By Eileen Collins and Nick Lampson
Space exploration is remarkably compelling for most Americans, a challenging pursuit that distinguishes the United States as a global leader, while ensuring a steady stream of innovative technologies that strengthen the economy and, just as importantly, inspiring our youth to dream big.
Starting with our individual careers as a NASA astronaut and a member of Congress, we've regularly witnessed the enthusiasm and pride that accompany our space exploration endeavors. Those observations have not changed with our more recent professional activities, which often place us before audiences of all ages.
Whether it's a gathering of community leaders, business and professional groups or school children, those we encounter are awed by American accomplishments in space. They are full of questions about what we intend to do next and what it means for them.
As a nation, we must put politics aside to ensure that expanding the space frontier occupies a prominent place on our national agenda. We need strategic, adequately funded and aggressively paced programs to keep America at the summits of technical innovation and exploration.
Curiosity's touchdown in Gale Crater offers strong evidence that exploration serves as a catalyst for American ingenuity. Within a few weeks of landing, the popular rover was furnishing us with evidence that conditions on Mars were once suitable for microbial life. And the public interest in this mission generated was palpable.
At the same time, NASA's search for Earth-like planets around distant stars and the dozens of experiments and technology demonstrations under way at any one time by the six astronauts assigned to the International Space Station also serve as valuable sources of innovation and inspiration.
Together, these and the leadership furnished by the U. S. in other exciting space missions elevate our global standing in science, technology, engineering and math, the all-important STEM fields. These disciplines seed our economic well being, contribute substantially to our national security, nurture advances in energy and health care and further our understanding of the environment.
All the while, more than 6,300 men and women have applied for up to 20 openings in NASA's astronaut corps, positions the space agency expects to fill soon. The response to NASA's most recent call for new astronauts, second only to those who submitted applications at the start of the space shuttle era, serve as proof that NASA is vibrant and ready to engage in compelling new missions.
It offers additional evidence of the grassroots support for space exploration and the eagerness of our bright young men and women to make the world a better place.
"It makes me want to shoot for the highest goal," Shree Ridley, 17, explained to a San Antonio newspaper after her Fredericksburg, Tex. High School class had the opportunity to talk about life on the space station with NASA astronaut Chris Cassidy in early May.
Cassidy and his space station colleagues are working diligently on technologies to repair and refuel valuable communications satellites, formulate new medications, recycle air and water, and find more efficient way to burn fuels.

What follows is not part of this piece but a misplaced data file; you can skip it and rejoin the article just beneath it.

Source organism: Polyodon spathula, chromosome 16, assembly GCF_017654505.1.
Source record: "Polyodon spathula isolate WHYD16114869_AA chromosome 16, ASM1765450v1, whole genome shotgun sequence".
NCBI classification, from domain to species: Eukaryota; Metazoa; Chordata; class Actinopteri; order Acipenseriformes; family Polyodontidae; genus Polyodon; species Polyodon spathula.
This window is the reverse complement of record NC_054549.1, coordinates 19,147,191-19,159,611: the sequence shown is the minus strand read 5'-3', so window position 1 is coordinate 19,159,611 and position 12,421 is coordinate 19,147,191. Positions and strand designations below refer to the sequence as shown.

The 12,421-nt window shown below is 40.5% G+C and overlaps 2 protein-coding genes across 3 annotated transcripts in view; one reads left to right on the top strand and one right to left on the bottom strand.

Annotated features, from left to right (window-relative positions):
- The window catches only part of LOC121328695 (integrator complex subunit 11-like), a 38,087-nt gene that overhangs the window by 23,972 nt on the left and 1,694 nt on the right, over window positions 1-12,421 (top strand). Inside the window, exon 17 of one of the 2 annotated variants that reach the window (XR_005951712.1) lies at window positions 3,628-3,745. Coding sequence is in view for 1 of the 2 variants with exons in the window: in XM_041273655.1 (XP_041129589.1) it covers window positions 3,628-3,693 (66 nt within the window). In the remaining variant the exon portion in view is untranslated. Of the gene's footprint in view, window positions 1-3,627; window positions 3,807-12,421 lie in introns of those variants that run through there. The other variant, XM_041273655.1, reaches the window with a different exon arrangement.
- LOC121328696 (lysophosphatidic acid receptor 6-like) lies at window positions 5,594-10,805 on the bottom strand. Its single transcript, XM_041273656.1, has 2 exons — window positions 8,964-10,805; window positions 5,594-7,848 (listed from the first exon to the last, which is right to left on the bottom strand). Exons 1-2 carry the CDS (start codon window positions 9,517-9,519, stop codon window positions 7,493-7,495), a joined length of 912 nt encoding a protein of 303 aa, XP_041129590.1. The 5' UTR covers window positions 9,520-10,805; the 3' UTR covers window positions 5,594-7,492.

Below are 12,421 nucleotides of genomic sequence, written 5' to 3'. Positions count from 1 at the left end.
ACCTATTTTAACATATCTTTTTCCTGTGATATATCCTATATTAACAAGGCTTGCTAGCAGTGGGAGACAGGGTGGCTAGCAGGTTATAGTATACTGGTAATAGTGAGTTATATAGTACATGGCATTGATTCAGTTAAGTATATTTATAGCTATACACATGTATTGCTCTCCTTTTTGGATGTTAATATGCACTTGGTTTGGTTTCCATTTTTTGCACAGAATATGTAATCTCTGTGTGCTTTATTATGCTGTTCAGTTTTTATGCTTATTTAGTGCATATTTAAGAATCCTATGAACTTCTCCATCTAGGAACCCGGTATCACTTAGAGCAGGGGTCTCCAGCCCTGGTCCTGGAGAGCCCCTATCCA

The promise of space and its return on investment has not escaped the attention of our global partners and competitors.
According to the Space Foundation's The Space Report 2013: The Authoritative Guide to Global Space Activity, the world's space economy reached $304.3 billion in 2012, a 6.7 percent jump.
At the same time, the Foundation's April report notes Russia, India and Brazil anticipate 20 percent increases in government space funding, while NASA's declines in response to sequestration. The size of the U.S. combined government/commercial space workforce declined for the fifth year in a row, falling in 2012 by 3.8 percent. Meanwhile, space employment in Europe and Japan is on the rise, with the latter logging growth of 7.5 percent.
Public and private sector investments in research and development are now distributed almost equally across the globe, with approximately a third each in North America, Europe and Asia, as Charles Vest, the outgoing president of the National Academy of Engineering, noted at the organization's 2012 annual meeting.
The latest edition of NASA Spinoff illustrates how each stride we make in space pays dividends on Earth. The agency's 1,800 documented tech transfers now include Vecna Technologies' QC Bot. Drawn from technologies that produced Curiosity and development efforts that date back to the Mars Viking landers of the 1970s, these interactive robots are beginning to roll through the corridors of health care facilities, ushering patients to appointments, completing bedside registration, even dispensing medication.
We believe the mysteries of the universe inherently nurture constructive ambitions to explore space. That desire, however, requires timely investments in the programs and missions that improve the quality of our lives and those of future generations while bringing us exciting new discoveries.
Unfortunately, we've begun to pull back, as though the nation can prosper without the kinds of strategic commitments that have historically assured us economic as well as intellectual return.
As Lamar Smith, the new chair of the House Science, Space and Technology committee, recently observed, "The future is bright for discovery, but failure to invest in innovation and space exploration could leave America in the dark."
It's time for all of us to set politics aside on this important issue. America can and should remain a shining light for the rest of the world in the exploration of space.